Henry Brown organised perhaps the most unusual and famous escape from American slavery, and as a result, became a celebrity on both the British and American stage.
Henry “Box” Brown, the celebrated American fugitive slave, begs most respectfully to inform the nobility, gentry and inhabitants of Exeter, and surrounding neighbourhood, that he will exhibit his original grand panorama of American slavery.
Henry “Box” Brown (c.1815-1889?) was born enslaved in Virginia. After watching his wife and three children be sold to a plantation in North Carolina, he resolved to escape. With the help of a friend, he crammed himself into a box and mailed himself to Philadelphia, a trip that lasted 27 hours. Brown’s Narrative described how the box was turned upside down for several hours, and he thought he would pass out from the crushing weight on his head. Thankfully, abolitionists were waiting in Philadelphia to release him.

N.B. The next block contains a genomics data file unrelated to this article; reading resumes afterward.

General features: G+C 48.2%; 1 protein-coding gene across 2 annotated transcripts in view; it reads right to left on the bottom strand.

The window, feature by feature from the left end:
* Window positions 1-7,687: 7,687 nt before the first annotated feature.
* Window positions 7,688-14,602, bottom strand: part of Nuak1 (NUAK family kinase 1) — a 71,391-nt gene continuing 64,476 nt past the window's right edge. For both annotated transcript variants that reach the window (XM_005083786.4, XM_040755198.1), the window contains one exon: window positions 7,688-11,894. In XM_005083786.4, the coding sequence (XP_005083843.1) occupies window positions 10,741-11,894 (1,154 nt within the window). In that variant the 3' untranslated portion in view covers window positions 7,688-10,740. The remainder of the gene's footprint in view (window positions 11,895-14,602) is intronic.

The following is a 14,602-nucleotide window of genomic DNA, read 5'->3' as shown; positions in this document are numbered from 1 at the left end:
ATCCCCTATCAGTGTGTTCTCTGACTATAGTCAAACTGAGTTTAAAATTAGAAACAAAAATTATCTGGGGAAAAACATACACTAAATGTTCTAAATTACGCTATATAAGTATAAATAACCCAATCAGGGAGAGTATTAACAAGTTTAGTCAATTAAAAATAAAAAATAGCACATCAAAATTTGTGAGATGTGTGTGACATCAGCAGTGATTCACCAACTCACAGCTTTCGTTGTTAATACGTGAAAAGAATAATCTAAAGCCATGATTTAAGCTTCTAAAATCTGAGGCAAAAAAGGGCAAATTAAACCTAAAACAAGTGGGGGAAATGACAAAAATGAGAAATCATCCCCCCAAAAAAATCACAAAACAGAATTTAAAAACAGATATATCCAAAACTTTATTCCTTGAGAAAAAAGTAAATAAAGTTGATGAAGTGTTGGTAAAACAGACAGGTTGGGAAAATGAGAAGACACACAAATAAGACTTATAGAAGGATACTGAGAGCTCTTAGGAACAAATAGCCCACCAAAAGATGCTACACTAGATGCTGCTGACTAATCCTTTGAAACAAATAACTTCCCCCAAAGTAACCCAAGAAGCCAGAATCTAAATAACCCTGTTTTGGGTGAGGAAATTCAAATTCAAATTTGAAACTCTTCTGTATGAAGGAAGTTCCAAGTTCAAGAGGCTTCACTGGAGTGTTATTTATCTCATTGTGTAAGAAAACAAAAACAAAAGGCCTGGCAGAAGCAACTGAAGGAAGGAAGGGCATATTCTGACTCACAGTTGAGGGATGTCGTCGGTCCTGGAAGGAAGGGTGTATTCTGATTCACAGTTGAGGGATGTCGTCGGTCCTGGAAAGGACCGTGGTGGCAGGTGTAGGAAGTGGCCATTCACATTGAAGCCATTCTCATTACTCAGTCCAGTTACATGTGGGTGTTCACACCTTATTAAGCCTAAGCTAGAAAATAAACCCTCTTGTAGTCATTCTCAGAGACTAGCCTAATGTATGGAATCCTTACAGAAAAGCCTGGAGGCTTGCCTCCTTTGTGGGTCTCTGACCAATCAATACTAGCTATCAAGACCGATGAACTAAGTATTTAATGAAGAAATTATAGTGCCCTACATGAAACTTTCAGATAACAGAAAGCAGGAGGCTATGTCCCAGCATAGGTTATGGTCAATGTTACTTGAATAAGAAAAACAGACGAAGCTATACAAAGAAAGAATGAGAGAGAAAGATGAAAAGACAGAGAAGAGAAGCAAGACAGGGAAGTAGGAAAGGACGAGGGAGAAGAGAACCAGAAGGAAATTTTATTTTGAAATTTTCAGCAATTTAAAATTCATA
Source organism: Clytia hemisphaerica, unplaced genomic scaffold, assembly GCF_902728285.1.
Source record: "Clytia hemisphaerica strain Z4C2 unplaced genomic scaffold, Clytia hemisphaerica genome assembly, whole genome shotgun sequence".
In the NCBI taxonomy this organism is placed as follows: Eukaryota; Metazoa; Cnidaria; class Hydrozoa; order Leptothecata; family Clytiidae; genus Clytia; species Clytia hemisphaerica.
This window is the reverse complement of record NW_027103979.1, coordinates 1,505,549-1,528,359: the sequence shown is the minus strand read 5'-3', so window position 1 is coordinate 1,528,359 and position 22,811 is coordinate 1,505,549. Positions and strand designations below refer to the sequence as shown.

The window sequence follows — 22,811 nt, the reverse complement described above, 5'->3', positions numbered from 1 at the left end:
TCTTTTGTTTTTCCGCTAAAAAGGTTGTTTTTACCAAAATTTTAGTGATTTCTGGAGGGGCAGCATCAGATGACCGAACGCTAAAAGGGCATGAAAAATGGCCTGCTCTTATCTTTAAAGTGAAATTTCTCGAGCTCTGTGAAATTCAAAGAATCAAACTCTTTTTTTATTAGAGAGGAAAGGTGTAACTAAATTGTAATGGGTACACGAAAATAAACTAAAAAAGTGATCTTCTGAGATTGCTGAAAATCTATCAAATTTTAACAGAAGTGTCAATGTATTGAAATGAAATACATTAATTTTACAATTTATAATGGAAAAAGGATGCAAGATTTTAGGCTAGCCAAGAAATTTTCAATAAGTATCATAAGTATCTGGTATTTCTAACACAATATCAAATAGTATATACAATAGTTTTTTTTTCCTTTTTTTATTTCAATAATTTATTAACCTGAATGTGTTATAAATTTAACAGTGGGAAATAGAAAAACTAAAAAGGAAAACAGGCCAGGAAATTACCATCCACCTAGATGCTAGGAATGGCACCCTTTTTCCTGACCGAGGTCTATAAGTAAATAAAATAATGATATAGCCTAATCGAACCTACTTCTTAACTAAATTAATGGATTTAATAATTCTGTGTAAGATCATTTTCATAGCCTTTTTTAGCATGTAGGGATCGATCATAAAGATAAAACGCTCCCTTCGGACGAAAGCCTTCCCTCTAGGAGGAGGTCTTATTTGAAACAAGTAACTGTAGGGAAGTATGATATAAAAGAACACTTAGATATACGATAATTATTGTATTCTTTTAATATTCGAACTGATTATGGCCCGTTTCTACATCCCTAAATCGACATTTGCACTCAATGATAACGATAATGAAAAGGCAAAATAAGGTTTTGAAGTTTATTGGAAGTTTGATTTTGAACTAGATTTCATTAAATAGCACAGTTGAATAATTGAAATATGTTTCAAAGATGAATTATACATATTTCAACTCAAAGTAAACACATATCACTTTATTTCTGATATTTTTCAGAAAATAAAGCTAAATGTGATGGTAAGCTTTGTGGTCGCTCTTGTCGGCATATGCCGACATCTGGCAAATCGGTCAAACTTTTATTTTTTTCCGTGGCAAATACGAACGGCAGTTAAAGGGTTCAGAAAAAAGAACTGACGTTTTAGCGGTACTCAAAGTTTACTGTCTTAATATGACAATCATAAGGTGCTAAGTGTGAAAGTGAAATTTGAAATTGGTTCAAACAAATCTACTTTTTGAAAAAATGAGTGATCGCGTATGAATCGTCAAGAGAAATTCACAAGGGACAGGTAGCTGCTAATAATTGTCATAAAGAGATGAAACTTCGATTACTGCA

Brown discovered his story lent very well to the entertainment stage, and often recreated this experience for the abolitionist circuit: for example, he boxed himself up again in Bradford and was taken to the train station, and released to much aplomb in Leeds. Brown also created a panorama of slavery, and he became a commercial success in Britain throughout the 1850s. To maintain audience interest, he tried his hand at mesmerism and spiritualism, and even became a magician, performing both in Britain and when he returned to the United States.
There are occasionally romances in real life, that, had we not the most incontestable evidence of their authenticity, we should set down as the lucubrations of a novelist, beyond the creed of truth and probability…we can but draw general attention to a gentleman who, in his career as slave and freeman has exhibited talents and displayed heroism of no ordinary character; and with the same cordiality with which we greet all worthy aspirants for fame, no doubt Mr. Brown will receive the success and honour that his merit and perseverance demand.